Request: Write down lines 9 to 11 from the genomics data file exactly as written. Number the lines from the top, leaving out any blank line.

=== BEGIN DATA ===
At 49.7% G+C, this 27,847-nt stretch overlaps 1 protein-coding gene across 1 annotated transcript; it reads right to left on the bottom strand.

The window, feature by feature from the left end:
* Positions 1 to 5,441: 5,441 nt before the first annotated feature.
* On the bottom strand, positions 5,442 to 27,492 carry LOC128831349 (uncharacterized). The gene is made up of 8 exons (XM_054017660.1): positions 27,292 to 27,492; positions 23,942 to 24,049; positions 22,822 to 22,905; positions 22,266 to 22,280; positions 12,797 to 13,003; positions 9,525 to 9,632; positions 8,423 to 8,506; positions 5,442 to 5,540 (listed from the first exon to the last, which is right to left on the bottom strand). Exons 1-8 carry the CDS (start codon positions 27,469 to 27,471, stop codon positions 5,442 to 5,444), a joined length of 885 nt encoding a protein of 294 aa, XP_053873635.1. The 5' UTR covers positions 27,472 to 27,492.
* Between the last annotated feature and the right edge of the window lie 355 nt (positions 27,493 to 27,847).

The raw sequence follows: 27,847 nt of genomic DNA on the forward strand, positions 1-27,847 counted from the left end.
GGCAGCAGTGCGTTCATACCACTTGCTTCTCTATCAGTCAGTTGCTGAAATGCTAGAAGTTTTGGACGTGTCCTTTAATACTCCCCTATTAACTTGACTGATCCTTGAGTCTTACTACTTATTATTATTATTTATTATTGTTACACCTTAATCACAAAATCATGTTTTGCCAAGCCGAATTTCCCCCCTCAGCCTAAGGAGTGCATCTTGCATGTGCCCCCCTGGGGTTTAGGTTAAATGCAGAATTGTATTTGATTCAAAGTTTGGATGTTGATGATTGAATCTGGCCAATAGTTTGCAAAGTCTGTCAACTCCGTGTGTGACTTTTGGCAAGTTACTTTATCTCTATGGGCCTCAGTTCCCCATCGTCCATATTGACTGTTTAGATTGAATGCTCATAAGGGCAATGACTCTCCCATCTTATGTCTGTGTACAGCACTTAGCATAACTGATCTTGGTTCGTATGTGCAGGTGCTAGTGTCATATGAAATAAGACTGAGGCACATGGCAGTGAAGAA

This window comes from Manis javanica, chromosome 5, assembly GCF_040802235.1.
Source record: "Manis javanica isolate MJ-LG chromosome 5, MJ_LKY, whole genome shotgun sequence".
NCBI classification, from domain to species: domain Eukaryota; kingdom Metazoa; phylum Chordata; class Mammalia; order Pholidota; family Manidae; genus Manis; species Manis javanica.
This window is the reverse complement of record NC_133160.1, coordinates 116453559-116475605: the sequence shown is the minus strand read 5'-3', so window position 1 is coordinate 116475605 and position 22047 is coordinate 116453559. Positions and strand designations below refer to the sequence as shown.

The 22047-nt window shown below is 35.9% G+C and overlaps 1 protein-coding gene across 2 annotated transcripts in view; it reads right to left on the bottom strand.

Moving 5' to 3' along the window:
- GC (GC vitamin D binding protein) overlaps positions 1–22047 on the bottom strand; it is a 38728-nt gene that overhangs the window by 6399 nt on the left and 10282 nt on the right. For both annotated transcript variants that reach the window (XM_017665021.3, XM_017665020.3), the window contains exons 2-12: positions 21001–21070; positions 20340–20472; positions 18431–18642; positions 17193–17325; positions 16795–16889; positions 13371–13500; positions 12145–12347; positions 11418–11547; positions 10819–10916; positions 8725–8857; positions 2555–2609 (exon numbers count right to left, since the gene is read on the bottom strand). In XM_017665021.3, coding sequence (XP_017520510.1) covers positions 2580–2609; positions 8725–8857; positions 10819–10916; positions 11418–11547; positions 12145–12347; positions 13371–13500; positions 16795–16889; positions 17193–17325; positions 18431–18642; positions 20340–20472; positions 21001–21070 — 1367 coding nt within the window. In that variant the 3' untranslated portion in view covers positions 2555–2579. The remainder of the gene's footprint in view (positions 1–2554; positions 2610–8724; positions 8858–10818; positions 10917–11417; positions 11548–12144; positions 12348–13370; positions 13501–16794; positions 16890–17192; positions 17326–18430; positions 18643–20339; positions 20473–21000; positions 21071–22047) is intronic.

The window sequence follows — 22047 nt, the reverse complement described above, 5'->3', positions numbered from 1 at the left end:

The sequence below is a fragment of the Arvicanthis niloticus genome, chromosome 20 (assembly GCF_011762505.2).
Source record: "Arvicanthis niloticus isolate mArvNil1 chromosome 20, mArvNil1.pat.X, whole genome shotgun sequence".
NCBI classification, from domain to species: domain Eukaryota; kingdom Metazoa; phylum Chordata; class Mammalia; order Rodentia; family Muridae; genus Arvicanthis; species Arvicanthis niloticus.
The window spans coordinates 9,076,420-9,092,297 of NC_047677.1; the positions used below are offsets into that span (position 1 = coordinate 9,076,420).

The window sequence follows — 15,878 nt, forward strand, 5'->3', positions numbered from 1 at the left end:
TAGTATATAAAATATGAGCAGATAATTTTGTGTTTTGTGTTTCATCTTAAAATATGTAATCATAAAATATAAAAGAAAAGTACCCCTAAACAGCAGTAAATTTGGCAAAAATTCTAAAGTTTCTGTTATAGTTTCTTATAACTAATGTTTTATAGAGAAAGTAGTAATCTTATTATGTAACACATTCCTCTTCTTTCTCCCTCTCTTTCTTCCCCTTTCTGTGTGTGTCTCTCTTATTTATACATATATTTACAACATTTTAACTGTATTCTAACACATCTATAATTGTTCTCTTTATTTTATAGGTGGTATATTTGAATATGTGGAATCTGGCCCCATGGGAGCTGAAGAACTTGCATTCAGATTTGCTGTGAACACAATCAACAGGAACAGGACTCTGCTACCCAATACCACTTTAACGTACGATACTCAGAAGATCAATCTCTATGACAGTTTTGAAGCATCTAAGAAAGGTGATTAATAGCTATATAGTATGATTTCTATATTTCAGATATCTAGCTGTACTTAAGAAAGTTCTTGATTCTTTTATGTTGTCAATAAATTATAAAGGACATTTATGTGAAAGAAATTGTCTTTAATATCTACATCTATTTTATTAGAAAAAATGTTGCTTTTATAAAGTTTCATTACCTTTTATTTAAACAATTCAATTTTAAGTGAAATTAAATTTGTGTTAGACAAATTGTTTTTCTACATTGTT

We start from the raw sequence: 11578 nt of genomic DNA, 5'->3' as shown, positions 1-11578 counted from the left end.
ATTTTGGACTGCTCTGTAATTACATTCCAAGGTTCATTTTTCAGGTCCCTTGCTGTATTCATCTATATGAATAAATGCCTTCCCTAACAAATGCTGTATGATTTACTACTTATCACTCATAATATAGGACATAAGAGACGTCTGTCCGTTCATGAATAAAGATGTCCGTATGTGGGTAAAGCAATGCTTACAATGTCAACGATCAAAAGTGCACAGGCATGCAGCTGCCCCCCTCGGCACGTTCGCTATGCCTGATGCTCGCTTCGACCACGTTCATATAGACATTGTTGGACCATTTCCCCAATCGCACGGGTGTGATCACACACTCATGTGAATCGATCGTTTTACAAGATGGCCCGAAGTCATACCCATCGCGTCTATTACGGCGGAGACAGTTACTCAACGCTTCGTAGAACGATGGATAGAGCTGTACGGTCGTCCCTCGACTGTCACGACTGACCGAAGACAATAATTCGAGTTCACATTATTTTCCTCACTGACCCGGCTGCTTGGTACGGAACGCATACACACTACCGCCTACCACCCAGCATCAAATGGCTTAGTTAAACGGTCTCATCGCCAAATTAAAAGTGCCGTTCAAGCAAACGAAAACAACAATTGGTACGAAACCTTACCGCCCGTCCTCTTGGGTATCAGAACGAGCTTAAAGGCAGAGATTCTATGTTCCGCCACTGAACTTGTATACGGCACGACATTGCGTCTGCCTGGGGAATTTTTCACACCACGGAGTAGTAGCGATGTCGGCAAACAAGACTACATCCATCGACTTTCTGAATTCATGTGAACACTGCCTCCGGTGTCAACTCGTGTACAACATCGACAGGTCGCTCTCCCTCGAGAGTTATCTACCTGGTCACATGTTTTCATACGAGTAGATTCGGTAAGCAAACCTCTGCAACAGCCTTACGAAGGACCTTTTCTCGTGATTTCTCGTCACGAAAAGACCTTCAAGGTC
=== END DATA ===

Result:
Source record: "Manis javanica isolate MJ-LG chromosome 5, MJ_LKY, whole genome shotgun sequence".
NCBI classification, from domain to species: domain Eukaryota; kingdom Metazoa; phylum Chordata; class Mammalia; order Pholidota; family Manidae; genus Manis; species Manis javanica.
This window is the reverse complement of record NC_133160.1, coordinates 116453559-116475605: the sequence shown is the minus strand read 5'-3', so window position 1 is coordinate 116475605 and position 22047 is coordinate 116453559. Positions and strand designations below refer to the sequence as shown.